Editor’s note: A “secret” currency market has been born. This radical new money is going to change how we buy groceries, pay our bills, and conduct business. It could even completely eliminate paper money.
And yet, most people have no clue this new currency even exists. Meanwhile, the “smart money” is pulling out of traditional investments and piling into this new space…hoping to cash in on “a new virtual gold rush.”
Today, Teeka Tiwari, editor of The Palm Beach Letter, shines a spotlight on this exciting new development. As you’ll see, this secret currency is about to turn a $2 trillion industry on its head…but that’s only the beginning. Eventually, this technology could be bigger than email, even the internet.
The good news is that you can get in on this currency revolution without putting a penny in the stock or bond market. Teeka reveals how at the end of today’s essay…
On a cold and rainy October day in 1971, Ray Tomlinson sent the first-ever email.
At the time, he didn’t think much of it. Nobody told him to do it… He just thought it was neat.
Tomlinson was a programmer working on a secret government project called ARPANET… a network of computers that could “talk” to one another.
It took two years before people realized just how powerful Tomlinson’s invention was. By then, email had gone from virtually none to 75% of all ARPANET traffic.
Today, 2.5 billion people send 2.5 million emails per second on ARPANET’s successor—the internet.
More than four decades after Tomlinson’s invention, email is still the single most used application on the internet. It was crucial to the growth of the web.
In the early days of the internet, email was its primary draw for users. There was no YouTube, Google, or iTunes Store.
Email birthed some of the earliest internet success stories… pioneering online service providers like Prodigy, CompuServe, and America Online that were all built on providing convenient email access.
Email was once a disruptive technology… Its use is so widespread that it’s putting the U.S. Postal Service out of business… It’s contributed to a 35% drop in first-class mail over the past decade.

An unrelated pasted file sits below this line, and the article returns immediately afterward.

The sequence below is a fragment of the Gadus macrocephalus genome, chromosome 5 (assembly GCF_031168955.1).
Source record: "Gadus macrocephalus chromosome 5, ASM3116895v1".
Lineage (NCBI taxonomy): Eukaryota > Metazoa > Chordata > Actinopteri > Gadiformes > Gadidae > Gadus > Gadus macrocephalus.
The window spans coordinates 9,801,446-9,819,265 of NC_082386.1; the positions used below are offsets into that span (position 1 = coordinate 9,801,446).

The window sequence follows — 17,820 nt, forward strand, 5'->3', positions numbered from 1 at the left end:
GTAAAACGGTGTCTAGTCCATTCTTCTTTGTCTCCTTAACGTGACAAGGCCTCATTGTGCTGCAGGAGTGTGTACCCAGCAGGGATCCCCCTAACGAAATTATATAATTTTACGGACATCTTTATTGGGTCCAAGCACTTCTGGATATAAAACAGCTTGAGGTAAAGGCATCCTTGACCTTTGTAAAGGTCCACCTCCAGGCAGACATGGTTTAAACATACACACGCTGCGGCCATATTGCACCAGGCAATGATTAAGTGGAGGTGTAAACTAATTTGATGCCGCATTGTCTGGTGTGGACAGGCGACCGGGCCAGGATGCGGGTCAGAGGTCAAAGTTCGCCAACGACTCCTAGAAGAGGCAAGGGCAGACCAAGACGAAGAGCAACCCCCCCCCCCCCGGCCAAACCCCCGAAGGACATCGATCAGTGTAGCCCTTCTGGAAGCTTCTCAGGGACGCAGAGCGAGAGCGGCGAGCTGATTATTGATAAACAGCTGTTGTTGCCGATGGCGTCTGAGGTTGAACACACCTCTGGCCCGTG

Early investors in email support technology got rich, turning minute investments into millions and millions of dollars today.
It’s easy for us to dream what it would have been like to make that sort of fortune from an investment. Had we the right information back in the 1980s and 1990s, would we have invested? Would we have committed those dollars?
Today, I’m putting your feet to the fire.
Friends, we are on the brink of a budding new technology trend that is of the same scale—possibly bigger—as email and the internet. But this one will revolutionize the way we transact and do business… in the way email revolutionized communication.
It’s happening right now with only a few people watching…
• A revolutionary way to conduct business…
On Sept. 7, 2016, Barclays facilitated a $100,000 trade of cheese and butter between Irish food company Ornua and the Seychelles Trading Company.
This small trade will be just as revolutionary as the first email sent.
When two companies in different countries want to buy and sell from each other, they use a bank to guarantee the transaction… It’s called “trade finance.”
According to McKinsey & Co., about $2 trillion is conducted in trade finance each year.
For more than 400 years, trade finance hasn’t changed much. Banks act as intermediaries between trading partners. They use letters of credit to guarantee that everyone gets paid. Part of the due diligence process has always involved collecting a mass of paperwork.
Both sides have to prove that they truly own what they say they own. They also have to prove that the goods they are selling are of the size, quality, and quantity that the bank is guaranteeing.
As you can imagine, trade finance involves sending mounds of paperwork across oceans. Missing a signature? Sorry, please resend the package. It’s a time-consuming process desperately in need of change.
Even in today’s digital age, it takes 10 days on average just to handle the paperwork. Sometimes, it can take up to a month.
But all of that just changed on Sept. 7.
That $100,000 trade for butter and cheese was concluded in less than four hours. That’s a huge time-saver that will significantly reduce the price of international trade.
Here’s how the deal was done…